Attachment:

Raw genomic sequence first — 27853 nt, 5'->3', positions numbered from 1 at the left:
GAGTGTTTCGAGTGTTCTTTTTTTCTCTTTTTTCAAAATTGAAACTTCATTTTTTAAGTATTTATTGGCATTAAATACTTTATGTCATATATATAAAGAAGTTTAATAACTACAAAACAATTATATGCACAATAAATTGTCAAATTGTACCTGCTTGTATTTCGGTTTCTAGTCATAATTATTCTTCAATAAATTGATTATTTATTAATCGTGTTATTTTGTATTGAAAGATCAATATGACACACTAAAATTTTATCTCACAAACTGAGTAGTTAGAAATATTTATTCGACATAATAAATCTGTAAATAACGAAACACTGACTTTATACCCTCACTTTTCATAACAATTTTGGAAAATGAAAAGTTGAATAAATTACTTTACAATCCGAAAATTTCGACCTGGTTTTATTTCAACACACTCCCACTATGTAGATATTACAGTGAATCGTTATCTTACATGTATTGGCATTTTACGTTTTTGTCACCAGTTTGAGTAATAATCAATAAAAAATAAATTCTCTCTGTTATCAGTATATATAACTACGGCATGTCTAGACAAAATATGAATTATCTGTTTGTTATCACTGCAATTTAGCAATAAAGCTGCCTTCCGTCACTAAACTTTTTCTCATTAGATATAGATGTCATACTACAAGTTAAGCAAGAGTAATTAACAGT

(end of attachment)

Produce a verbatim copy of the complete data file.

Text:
Raw genomic sequence first — 27853 nt, 5'->3', positions numbered from 1 at the left:
GAGTGTTTCGAGTGTTCTTTTTTTCTCTTTTTTCAAAATTGAAACTTCATTTTTTAAGTATTTATTGGCATTAAATACTTTATGTCATATATATAAAGAAGTTTAATAACTACAAAACAATTATATGCACAATAAATTGTCAAATTGTACCTGCTTGTATTTCGGTTTCTAGTCATAATTATTCTTCAATAAATTGATTATTTATTAATCGTGTTATTTTGTATTGAAAGATCAATATGACACACTAAAATTTTATCTCACAAACTGAGTAGTTAGAAATATTTATTCGACATAATAAATCTGTAAATAACGAAACACTGACTTTATACCCTCACTTTTCATAACAATTTTGGAAAATGAAAAGTTGAATAAATTACTTTACAATCCGAAAATTTCGACCTGGTTTTATTTCAACACACTCCCACTATGTAGATATTACAGTGAATCGTTATCTTACATGTATTGGCATTTTACGTTTTTGTCACCAGTTTGAGTAATAATCAATAAAAAATAAATTCTCTCTGTTATCAGTATATATAACTACGGCATGTCTAGACAAAATATGAATTATCTGTTTGTTATCACTGCAATTTAGCAATAAAGCTGCCTTCCGTCACTAAACTTTTTCTCATTAGATATAGATGTCATACTACAAGTTAAGCAAGAGTAATTAACAGT